Virgin Atlantic aircraft was forced to turn back less than an hour into a flight to New York on Monday, after one of its pilots was found to not have completed their trainingIn what the airline is calling a “rostering error”, flight VS3 turned around 40 minutes into the Heathrow to New York flight after the issue was spotted while flying over Ireland.As part of Virgin Atlantic’s policy, pilots need to have completed a “final assessment flight”, which this officer had reportedly not yet taken.Exasperated passengers aboard the Airbus A330 were then forced to wait on the tarmac at Heathrow while a qualified replacement was found – eventually arriving into New York nearly three hours later than scheduled.“You could have cut the tension in the cockpit with a knife,” a source told The Sun. “The plane got as far as Ireland and then they found out the first officer was still in training.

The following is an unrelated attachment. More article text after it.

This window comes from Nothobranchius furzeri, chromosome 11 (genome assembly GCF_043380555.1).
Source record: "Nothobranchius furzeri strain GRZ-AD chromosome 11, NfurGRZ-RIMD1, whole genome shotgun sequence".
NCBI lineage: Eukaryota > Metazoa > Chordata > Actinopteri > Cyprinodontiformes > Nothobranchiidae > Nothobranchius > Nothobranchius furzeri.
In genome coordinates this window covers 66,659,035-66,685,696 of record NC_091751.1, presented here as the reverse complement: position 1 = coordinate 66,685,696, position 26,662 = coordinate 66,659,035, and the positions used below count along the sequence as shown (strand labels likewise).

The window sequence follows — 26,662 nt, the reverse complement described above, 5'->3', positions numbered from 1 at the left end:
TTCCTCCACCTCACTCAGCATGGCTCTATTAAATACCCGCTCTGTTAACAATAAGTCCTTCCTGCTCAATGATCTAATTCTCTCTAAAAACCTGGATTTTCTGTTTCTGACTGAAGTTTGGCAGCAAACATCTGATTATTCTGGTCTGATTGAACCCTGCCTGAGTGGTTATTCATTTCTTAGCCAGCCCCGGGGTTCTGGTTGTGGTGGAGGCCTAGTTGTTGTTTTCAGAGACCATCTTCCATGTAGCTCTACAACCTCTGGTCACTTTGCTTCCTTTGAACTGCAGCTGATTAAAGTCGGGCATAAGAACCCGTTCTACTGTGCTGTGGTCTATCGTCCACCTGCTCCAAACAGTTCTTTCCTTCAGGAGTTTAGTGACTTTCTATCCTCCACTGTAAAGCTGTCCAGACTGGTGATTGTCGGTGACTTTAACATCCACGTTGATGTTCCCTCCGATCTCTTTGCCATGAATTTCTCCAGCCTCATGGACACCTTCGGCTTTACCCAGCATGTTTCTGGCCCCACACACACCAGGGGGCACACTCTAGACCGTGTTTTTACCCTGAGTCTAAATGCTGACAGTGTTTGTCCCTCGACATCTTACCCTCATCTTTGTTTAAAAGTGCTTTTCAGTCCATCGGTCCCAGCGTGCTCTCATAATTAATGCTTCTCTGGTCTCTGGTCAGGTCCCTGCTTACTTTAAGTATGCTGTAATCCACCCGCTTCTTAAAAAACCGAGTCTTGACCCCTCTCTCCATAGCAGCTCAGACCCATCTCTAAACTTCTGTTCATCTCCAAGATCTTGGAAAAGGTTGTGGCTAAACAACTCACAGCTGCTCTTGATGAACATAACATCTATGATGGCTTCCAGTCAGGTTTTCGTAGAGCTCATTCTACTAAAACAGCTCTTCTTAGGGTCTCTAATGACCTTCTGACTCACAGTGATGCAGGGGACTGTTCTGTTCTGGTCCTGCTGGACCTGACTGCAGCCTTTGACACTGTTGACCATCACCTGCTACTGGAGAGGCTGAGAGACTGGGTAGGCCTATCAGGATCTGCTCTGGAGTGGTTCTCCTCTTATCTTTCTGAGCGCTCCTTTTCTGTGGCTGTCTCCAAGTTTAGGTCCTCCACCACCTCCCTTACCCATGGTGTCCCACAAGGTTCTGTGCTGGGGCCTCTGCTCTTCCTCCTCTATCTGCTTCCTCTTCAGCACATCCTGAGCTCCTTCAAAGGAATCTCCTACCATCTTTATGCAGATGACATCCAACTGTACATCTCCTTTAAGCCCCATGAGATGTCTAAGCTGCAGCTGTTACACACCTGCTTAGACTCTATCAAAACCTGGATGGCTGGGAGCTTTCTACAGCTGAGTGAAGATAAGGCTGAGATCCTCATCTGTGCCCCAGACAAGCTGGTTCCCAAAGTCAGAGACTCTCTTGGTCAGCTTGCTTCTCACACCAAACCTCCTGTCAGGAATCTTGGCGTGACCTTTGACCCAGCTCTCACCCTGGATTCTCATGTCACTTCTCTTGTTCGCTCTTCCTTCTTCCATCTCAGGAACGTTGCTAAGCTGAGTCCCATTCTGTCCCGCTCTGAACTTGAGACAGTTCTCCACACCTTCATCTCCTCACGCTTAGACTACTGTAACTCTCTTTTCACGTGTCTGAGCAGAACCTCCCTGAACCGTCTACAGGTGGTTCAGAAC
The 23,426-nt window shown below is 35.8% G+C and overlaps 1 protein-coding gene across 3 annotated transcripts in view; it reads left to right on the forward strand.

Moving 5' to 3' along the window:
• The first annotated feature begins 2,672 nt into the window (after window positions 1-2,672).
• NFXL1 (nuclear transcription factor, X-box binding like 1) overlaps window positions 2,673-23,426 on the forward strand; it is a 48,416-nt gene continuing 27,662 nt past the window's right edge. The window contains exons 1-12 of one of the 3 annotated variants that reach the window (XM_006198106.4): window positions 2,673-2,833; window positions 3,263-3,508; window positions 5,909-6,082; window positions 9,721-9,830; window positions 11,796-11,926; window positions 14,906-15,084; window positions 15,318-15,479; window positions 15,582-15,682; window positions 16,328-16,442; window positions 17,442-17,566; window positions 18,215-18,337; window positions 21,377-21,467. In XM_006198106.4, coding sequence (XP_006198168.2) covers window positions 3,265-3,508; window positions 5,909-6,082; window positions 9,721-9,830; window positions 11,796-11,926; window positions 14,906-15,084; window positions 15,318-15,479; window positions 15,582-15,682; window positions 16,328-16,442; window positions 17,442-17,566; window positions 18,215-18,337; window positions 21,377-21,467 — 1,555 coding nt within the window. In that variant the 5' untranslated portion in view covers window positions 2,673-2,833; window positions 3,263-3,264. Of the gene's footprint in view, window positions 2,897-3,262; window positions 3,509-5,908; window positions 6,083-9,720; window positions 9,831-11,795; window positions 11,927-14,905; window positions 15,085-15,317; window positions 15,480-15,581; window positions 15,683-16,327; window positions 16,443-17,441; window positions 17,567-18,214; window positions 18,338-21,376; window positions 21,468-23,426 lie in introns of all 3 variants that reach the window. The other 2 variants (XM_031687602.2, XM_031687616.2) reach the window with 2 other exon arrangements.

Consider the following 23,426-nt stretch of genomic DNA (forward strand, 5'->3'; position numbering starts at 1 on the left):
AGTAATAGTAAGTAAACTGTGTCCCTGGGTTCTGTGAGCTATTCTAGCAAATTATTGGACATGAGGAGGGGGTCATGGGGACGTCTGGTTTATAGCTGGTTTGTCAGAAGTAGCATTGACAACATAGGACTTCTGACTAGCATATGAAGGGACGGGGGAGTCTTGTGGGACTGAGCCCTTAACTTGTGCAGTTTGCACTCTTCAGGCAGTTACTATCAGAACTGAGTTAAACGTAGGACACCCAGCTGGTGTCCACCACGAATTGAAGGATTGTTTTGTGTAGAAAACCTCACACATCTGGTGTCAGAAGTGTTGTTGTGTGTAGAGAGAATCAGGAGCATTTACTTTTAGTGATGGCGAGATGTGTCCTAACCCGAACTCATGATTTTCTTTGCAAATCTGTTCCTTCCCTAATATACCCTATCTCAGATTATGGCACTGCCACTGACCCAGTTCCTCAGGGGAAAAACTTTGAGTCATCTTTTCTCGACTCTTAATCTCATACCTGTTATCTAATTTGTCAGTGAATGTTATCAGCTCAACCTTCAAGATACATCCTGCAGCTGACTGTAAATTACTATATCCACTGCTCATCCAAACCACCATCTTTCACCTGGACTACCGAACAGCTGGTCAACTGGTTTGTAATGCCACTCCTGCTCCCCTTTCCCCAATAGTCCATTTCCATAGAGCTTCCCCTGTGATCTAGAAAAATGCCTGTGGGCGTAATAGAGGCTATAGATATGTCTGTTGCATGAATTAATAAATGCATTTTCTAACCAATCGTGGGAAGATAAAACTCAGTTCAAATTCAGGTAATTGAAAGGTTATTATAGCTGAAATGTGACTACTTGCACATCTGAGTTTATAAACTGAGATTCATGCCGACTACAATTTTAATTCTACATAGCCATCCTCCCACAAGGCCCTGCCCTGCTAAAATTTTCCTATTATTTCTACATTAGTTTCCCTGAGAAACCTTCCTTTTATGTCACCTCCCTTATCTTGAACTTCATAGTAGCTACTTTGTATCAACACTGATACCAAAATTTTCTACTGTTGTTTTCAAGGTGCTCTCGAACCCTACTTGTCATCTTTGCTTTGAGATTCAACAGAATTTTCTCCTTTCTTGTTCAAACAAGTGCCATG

“The skipper had no choice but to go back to Heathrow and find a more experienced member of the crew. It was embarrassing for everyone and the passengers were furious.”

The aircraft made it as far as the Irish coast before the realisation (FlightRadar24)© Provided by The Independent The aircraft made it as far as the Irish coast before the realisation (FlightRadar24)A Virgin spokesperson told The Independent that both pilots were “fully licensed and qualified” and that flight safety was not compromised.

“Due to a rostering error, flight VS3 from London Heathrow to New York-JFK returned to Heathrow on Monday 2 May shortly after take-off,” the spokesperson confirmed.

“The qualified first officer, who was flying alongside an experienced captain, was replaced with a new pilot to ensure full compliance with Virgin Atlantic’s training protocols, which exceed industry standards.

“We apologise for any inconvenience caused to our customers who arrived two hours 40 minutes later than scheduled as a result of the crew change.”

A CAA spokesperson said: “Virgin Atlantic have made us aware of the incident. Both pilots were suitably licensed and qualified to undertake the flight.”

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